Enroute & Oceanic Flight
User Preferred Routes (UPRs)
A User Preferred Route (UPR) during the oceanic phase of flight is defined as a lateral profile developed for each individual flight by the flight operator. These lateral profiles are customised in order to meet the specific needs of the aircraft operator for that flight, such as fuel optimisation, cost-index performance, or military mission requirements.
Typically a UPR will be calculated by an aircraft operator's flight dispatch based on factors such as forecasted winds, type aircraft and aircraft performance, convective weather and scheduling requirements.
UPRs are a favoured enhancement to oceanic operations where air traffic control (ATC) limitations previously required that aircraft fly on fixed air traffic services (ATS) routes, or flexible published track systems. This enhancement is directly attributable to the implementation of ground and airborne improvements such as automated conflict prediction, conformance monitoring, and automatic dependent surveillance (ADS).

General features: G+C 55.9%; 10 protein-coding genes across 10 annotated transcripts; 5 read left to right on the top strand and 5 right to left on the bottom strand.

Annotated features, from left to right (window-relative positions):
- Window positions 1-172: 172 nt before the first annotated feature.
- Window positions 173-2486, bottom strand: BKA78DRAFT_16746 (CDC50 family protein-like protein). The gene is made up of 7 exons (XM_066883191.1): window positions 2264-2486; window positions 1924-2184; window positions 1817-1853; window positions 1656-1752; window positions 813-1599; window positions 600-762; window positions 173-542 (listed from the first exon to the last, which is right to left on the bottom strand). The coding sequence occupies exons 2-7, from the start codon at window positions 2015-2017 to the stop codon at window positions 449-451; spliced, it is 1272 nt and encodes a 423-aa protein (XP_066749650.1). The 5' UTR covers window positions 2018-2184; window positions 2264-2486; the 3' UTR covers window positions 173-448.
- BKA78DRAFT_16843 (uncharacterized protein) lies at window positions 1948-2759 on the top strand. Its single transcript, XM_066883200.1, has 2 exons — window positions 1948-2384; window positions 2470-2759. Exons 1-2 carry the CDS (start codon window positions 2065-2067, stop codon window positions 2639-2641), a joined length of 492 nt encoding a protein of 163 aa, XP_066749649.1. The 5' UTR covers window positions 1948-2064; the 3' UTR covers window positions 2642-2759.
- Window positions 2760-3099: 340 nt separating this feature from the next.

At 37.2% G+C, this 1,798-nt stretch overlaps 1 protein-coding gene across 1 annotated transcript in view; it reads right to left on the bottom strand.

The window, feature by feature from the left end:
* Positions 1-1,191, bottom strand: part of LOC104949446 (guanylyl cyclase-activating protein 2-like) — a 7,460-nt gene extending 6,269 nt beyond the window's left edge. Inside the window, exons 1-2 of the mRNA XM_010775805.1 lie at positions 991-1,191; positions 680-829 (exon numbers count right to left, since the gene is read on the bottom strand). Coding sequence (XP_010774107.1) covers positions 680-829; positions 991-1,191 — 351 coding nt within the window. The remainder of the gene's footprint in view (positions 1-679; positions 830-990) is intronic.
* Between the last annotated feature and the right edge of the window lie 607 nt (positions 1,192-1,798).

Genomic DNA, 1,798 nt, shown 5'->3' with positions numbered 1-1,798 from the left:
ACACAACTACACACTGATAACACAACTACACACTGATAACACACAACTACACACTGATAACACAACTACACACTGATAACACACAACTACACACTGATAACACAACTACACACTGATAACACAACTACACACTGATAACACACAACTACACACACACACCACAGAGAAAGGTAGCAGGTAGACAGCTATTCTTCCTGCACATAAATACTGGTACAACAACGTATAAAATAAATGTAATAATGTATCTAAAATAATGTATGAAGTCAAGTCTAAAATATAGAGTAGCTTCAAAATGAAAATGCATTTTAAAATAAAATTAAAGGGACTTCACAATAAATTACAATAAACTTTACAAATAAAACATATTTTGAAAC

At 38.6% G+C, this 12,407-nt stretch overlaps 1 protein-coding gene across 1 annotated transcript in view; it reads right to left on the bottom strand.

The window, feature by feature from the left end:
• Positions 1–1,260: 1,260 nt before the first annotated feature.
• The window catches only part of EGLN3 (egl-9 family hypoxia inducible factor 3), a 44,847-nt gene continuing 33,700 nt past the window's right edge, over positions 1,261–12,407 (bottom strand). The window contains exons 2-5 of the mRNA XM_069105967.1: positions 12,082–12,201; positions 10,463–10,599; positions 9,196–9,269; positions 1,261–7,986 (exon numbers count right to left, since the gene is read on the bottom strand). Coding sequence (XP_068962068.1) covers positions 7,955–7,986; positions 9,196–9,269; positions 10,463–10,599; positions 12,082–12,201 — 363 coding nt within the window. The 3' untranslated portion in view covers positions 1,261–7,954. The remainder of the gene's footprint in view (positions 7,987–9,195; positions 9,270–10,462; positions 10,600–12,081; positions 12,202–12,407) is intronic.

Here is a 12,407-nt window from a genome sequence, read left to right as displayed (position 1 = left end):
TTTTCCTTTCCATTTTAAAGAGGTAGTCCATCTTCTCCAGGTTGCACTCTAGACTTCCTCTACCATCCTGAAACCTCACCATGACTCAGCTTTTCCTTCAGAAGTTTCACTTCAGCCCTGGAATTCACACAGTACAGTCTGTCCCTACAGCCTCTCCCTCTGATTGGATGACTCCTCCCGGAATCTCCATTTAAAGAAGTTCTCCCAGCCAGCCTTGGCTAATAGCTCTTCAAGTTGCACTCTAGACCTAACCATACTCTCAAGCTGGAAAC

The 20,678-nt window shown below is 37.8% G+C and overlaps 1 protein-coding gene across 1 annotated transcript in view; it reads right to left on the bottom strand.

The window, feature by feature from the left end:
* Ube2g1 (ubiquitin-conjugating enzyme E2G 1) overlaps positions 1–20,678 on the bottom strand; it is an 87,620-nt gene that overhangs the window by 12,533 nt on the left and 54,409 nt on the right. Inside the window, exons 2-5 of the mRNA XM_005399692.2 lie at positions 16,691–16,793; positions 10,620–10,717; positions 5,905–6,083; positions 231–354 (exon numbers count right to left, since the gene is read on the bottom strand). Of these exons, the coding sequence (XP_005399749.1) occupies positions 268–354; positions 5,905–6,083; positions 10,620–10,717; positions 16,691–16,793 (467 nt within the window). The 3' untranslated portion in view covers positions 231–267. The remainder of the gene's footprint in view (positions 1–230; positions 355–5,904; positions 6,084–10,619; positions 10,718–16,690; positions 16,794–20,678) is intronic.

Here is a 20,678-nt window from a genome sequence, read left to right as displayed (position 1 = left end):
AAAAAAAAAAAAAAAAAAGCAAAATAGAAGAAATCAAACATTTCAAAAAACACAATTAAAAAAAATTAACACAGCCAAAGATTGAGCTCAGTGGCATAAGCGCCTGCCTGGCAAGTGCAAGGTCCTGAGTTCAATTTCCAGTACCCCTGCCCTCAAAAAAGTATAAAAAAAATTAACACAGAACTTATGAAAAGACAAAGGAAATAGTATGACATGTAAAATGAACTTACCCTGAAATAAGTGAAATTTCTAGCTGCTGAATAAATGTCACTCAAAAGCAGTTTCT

When UPRs are created based on fuel optimisation considerations, the corresponding savings in greenhouse gas emissions can be substantial.
UPRs are often constrained by requirements for flights to cross boundaries between Flight information regions at predetermined points. This can be alleviated through improved ground-ground integration. Fore example through the implementation of ATS interfacility data communication (AIDC)
A key enabler for the implementation of UPRs is the implementation of Air-Ground Datalink Communications.
Dynamic Airborne Reroute Procedures (DARP)